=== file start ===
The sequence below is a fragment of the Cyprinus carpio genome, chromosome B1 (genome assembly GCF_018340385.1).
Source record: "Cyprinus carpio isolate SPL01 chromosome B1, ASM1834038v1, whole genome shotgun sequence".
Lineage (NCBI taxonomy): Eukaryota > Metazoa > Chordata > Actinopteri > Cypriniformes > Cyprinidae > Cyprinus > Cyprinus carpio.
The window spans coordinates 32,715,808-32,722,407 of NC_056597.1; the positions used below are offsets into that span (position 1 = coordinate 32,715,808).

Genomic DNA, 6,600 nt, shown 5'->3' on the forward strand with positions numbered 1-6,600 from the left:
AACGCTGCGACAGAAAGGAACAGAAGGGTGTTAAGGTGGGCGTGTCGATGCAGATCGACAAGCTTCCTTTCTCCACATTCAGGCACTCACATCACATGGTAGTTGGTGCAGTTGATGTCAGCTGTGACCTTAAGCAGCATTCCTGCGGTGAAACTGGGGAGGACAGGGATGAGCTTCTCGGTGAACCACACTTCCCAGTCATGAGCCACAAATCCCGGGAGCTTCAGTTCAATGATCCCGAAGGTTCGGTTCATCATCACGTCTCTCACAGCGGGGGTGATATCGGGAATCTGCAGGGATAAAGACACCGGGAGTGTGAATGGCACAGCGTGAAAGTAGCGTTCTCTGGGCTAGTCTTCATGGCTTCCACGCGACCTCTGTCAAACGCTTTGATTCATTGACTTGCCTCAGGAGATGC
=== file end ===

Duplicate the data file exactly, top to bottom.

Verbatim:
The sequence below is a fragment of the Cyprinus carpio genome, chromosome B1 (genome assembly GCF_018340385.1).
Source record: "Cyprinus carpio isolate SPL01 chromosome B1, ASM1834038v1, whole genome shotgun sequence".
Lineage (NCBI taxonomy): Eukaryota > Metazoa > Chordata > Actinopteri > Cypriniformes > Cyprinidae > Cyprinus > Cyprinus carpio.
The window spans coordinates 32,715,808-32,722,407 of NC_056597.1; the positions used below are offsets into that span (position 1 = coordinate 32,715,808).

Genomic DNA, 6,600 nt, shown 5'->3' on the forward strand with positions numbered 1-6,600 from the left:
AACGCTGCGACAGAAAGGAACAGAAGGGTGTTAAGGTGGGCGTGTCGATGCAGATCGACAAGCTTCCTTTCTCCACATTCAGGCACTCACATCACATGGTAGTTGGTGCAGTTGATGTCAGCTGTGACCTTAAGCAGCATTCCTGCGGTGAAACTGGGGAGGACAGGGATGAGCTTCTCGGTGAACCACACTTCCCAGTCATGAGCCACAAATCCCGGGAGCTTCAGTTCAATGATCCCGAAGGTTCGGTTCATCATCACGTCTCTCACAGCGGGGGTGATATCGGGAATCTGCAGGGATAAAGACACCGGGAGTGTGAATGGCACAGCGTGAAAGTAGCGTTCTCTGGGCTAGTCTTCATGGCTTCCACGCGACCTCTGTCAAACGCTTTGATTCATTGACTTGCCTCAGGAGATGC